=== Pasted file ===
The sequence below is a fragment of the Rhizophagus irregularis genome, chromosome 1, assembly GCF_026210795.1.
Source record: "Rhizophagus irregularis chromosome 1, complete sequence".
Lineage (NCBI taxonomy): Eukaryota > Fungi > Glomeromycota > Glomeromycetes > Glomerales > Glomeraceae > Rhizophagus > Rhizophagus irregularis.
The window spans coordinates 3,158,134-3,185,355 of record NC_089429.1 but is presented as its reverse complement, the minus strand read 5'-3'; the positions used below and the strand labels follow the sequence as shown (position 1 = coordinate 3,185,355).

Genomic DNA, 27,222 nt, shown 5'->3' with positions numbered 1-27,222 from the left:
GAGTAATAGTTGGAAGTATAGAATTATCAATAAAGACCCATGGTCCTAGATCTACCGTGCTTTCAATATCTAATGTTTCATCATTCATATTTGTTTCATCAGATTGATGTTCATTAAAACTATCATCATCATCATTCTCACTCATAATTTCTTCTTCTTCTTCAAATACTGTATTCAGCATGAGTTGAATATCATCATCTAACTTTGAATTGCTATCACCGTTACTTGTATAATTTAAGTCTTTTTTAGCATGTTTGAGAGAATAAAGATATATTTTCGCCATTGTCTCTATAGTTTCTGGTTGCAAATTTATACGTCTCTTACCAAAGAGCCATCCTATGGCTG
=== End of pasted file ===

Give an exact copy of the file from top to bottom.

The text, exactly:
The sequence below is a fragment of the Rhizophagus irregularis genome, chromosome 1, assembly GCF_026210795.1.
Source record: "Rhizophagus irregularis chromosome 1, complete sequence".
Lineage (NCBI taxonomy): Eukaryota > Fungi > Glomeromycota > Glomeromycetes > Glomerales > Glomeraceae > Rhizophagus > Rhizophagus irregularis.
The window spans coordinates 3,158,134-3,185,355 of record NC_089429.1 but is presented as its reverse complement, the minus strand read 5'-3'; the positions used below and the strand labels follow the sequence as shown (position 1 = coordinate 3,185,355).

Genomic DNA, 27,222 nt, shown 5'->3' with positions numbered 1-27,222 from the left:
GAGTAATAGTTGGAAGTATAGAATTATCAATAAAGACCCATGGTCCTAGATCTACCGTGCTTTCAATATCTAATGTTTCATCATTCATATTTGTTTCATCAGATTGATGTTCATTAAAACTATCATCATCATCATTCTCACTCATAATTTCTTCTTCTTCTTCAAATACTGTATTCAGCATGAGTTGAATATCATCATCTAACTTTGAATTGCTATCACCGTTACTTGTATAATTTAAGTCTTTTTTAGCATGTTTGAGAGAATAAAGATATATTTTCGCCATTGTCTCTATAGTTTCTGGTTGCAAATTTATACGTCTCTTACCAAAGAGCCATCCTATGGCTG